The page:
Mar 3 '14
“Faculty training still does not acknowledge the fact that digital media literacy continues its rise in importance as a key skill in every discipline and profession. Despite the widespread agreement on the importance of digital media literacy, training in the supporting skills and techniques is rare in teacher education and non-existent in the preparation of faculty.”
This is the second in our series of blog posts looking at the annual Horizon Report: Higher Education Edition 2014, exploring the six big trends in technology for HE institutions in the short and long-term and the six challenges the sector faces in relation to these technologies.
Last week, our blog post ‘Growing Ubiquity of Social Media’ looked at one of the ‘key trends’ identified in the report as ‘driving changes in HE over the next one to two years’.
We could only agree with the report that professionals in the HE sector need to adapt quickly and make the most of the advantages of social networks, for engaging with their students, connecting with institutions around the globe and creating debate and forum space for views and study. Moreover, the openness of social networks doubles as a marketing tool for showcasing the universities expertise and credentials to the wider public.
But the report also highlights as one of the primary challenges facing the HE sector internationally as ‘low digital fluency of faculty’ – in other words, professionals in the sector not knowing enough/or not being trained in digital technologies, including social media.
We’ve written on a similar subject before (Bringing social media into the staffroom: the road to improving communications) and it’s interesting to see that the Horizon report points out one important aspect that we’ve talked about before – that of a change in mindset needed in professionals towards digital technologies.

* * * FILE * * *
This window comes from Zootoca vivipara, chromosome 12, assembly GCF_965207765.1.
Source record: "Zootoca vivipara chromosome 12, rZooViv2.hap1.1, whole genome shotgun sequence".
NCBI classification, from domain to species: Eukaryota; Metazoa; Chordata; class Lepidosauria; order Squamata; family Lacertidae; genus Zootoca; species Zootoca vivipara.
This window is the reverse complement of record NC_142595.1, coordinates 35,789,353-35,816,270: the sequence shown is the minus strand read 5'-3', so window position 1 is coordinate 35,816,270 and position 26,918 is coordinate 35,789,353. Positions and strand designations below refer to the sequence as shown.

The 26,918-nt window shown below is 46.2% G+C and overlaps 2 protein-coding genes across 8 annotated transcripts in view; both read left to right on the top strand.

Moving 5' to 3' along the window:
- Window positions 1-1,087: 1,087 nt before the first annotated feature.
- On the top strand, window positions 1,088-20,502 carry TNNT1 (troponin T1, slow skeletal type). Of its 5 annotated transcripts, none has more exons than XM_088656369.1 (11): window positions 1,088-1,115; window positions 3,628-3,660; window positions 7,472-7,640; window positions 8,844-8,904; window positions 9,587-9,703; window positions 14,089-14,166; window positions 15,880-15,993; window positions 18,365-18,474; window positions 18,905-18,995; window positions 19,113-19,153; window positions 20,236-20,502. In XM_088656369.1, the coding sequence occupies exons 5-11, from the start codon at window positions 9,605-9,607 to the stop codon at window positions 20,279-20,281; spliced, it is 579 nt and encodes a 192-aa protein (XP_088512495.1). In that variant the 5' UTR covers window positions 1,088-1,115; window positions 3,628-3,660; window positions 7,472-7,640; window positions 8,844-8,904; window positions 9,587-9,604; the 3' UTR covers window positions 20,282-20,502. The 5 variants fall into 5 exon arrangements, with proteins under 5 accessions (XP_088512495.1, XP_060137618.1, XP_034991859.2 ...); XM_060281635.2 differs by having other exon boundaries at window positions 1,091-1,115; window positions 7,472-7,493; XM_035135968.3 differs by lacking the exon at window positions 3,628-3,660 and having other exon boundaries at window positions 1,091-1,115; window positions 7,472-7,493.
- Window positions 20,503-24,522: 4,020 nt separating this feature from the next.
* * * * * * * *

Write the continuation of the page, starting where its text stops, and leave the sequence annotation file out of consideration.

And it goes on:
The report says: “As lecturers and professors begin to realize that they are limiting their students by not helping them to develop and use digital media literacy skills across the curriculum, the lack of formal training is being offset through professional development or informal learning, but we are far from seeing digital media literacy as a norm.
“This challenge is exacerbated by the fact that digital literacy is less about tools and more about thinking, and thus skills and standards based on tools and platforms have proven to be somewhat ephemeral.”
What the sector needs is not just training in the mechanics of social networks and digital technologies in general, but a step towards a mindset change amongst those that work in Higher Education.
The report cites lack of training as a main issue, but it goes further:
“A large part of the challenge is based on insufficient professional development, which is the result of a number of issues that range from a lack of funding, low administrative support, the paucity of formal digital literacy agendas, or ambiguity around the definition of digital fluency. Another facet of this challenge is in the attitude shift required of instructors; if they are reluctant to embrace new technologies and the promotion of digital literacy, students will not see the importance of these competencies to succeed in the workforce.”
If lecturers and professionals in the Higher Education sector (or any sector of education for that matter) cannot see the importance of social media and digital technologies for their students and the institution (being more familiar with textbooks and computers at best) then basic training is pointless. A shift now needs to take place across all areas of HE policy and for the use of digital technologies to be built into the everyday working of an institution – from the obvious starting place of the marketing and communications department, through all the management areas and right down to individual subject departments.
You may find the following of interesting: The UK educational charity Jisc (experts on digital technologies for education) is running the Developing Digital Literacies Programme. There is plenty on their website and blog about the ongoing project, and there are advice guides and publications galore on the subject.